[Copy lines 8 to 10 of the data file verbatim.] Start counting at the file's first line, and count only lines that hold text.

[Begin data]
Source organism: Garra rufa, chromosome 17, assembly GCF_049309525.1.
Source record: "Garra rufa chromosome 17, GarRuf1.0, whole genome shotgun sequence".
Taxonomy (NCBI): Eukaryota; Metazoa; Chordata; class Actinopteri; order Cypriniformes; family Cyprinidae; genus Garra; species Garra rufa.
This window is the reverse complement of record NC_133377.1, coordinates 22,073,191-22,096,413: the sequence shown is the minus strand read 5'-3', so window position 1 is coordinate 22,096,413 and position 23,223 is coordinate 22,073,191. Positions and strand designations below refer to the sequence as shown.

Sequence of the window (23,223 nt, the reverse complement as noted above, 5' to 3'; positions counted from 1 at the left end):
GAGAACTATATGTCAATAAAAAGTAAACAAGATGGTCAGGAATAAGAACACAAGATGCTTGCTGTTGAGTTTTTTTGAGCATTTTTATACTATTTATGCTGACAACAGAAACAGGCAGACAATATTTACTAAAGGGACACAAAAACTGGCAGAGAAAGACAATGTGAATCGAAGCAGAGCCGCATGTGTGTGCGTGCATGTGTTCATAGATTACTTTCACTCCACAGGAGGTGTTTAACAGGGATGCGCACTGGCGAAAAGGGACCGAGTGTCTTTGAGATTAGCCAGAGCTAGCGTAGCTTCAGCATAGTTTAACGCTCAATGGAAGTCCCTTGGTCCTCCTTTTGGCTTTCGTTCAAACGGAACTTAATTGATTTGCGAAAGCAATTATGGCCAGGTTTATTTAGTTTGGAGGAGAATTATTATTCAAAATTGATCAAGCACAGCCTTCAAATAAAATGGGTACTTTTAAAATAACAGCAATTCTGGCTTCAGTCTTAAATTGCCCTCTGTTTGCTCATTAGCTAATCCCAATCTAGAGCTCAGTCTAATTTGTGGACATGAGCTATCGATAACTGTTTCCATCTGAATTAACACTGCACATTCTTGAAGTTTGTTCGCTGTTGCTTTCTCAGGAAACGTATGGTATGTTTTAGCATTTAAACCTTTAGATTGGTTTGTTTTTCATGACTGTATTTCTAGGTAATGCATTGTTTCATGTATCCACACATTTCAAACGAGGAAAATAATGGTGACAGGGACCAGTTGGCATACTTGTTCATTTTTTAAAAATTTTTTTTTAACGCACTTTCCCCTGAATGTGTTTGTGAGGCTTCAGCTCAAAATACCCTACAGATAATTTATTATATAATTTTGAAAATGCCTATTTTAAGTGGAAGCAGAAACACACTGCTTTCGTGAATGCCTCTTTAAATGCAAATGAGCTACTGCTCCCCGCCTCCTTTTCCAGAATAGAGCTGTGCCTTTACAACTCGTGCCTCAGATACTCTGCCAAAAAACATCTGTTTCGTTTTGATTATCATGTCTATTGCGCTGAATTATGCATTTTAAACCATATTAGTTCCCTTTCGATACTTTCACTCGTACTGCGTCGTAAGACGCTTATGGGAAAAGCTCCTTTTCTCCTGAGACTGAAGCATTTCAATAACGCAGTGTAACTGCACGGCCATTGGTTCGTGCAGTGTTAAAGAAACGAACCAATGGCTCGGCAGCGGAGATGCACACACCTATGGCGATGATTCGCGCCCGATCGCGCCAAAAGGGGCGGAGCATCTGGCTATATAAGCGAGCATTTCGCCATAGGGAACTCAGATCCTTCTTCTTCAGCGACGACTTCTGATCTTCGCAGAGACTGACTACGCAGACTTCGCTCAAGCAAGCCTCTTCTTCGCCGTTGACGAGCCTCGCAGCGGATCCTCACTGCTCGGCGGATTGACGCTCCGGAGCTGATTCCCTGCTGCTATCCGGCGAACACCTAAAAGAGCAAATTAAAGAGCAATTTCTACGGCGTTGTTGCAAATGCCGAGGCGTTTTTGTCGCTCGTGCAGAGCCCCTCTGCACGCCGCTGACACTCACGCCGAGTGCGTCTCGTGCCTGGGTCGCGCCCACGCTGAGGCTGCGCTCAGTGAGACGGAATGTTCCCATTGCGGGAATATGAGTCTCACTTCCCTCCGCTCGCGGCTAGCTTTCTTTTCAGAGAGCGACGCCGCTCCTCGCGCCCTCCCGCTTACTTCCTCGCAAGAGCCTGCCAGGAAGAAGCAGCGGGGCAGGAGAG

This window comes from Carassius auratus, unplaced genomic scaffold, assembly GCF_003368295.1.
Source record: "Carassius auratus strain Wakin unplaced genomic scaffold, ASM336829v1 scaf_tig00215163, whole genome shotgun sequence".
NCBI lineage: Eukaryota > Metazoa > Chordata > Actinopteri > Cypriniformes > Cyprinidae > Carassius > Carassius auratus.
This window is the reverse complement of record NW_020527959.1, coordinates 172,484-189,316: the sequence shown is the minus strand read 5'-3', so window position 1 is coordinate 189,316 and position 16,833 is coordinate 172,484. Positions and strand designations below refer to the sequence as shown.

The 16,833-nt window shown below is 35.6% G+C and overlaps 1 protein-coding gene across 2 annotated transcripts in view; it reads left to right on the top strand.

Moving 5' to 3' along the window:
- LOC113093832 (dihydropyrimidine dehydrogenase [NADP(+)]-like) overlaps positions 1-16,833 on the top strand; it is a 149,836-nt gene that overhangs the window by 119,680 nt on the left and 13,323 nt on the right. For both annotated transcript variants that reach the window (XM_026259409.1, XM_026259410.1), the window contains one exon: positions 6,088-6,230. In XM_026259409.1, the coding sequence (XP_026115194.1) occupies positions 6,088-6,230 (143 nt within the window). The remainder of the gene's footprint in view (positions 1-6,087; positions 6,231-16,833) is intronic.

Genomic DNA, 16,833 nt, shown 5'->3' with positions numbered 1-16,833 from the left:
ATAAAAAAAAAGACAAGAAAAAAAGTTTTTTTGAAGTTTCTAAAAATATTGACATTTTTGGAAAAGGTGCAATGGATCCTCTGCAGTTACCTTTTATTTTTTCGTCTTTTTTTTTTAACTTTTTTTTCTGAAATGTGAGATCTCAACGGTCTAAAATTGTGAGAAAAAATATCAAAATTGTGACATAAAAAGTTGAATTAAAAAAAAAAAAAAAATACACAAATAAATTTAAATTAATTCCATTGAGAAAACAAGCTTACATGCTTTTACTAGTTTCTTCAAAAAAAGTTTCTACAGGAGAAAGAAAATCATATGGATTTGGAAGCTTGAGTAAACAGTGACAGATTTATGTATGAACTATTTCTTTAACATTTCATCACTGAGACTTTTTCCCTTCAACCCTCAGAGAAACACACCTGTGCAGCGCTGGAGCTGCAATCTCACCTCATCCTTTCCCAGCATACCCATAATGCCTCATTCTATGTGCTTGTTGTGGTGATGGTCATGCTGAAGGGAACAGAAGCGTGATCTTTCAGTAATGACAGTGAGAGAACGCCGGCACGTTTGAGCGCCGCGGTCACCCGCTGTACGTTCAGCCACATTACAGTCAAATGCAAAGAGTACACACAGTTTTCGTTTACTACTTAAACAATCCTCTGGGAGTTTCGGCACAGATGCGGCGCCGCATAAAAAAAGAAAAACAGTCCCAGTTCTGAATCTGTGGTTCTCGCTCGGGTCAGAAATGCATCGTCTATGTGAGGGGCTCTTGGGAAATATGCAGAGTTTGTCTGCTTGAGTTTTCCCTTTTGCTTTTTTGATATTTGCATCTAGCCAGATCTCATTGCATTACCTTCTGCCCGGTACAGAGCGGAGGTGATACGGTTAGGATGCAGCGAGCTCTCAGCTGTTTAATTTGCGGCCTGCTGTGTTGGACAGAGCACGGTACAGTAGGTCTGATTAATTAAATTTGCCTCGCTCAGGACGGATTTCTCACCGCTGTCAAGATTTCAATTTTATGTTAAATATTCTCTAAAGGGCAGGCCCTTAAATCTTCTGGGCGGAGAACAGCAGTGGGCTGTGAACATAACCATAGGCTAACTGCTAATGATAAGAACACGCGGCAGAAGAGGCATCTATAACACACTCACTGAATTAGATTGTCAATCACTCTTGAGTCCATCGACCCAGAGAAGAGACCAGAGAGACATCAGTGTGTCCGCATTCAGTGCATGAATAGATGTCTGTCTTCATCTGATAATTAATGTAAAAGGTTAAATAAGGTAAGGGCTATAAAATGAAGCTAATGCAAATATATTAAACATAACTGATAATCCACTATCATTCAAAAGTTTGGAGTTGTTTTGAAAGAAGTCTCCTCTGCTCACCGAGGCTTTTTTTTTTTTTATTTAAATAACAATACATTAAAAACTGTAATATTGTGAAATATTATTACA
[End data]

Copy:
Source record: "Carassius auratus strain Wakin unplaced genomic scaffold, ASM336829v1 scaf_tig00215163, whole genome shotgun sequence".
NCBI lineage: Eukaryota > Metazoa > Chordata > Actinopteri > Cypriniformes > Cyprinidae > Carassius > Carassius auratus.
This window is the reverse complement of record NW_020527959.1, coordinates 172,484-189,316: the sequence shown is the minus strand read 5'-3', so window position 1 is coordinate 189,316 and position 16,833 is coordinate 172,484. Positions and strand designations below refer to the sequence as shown.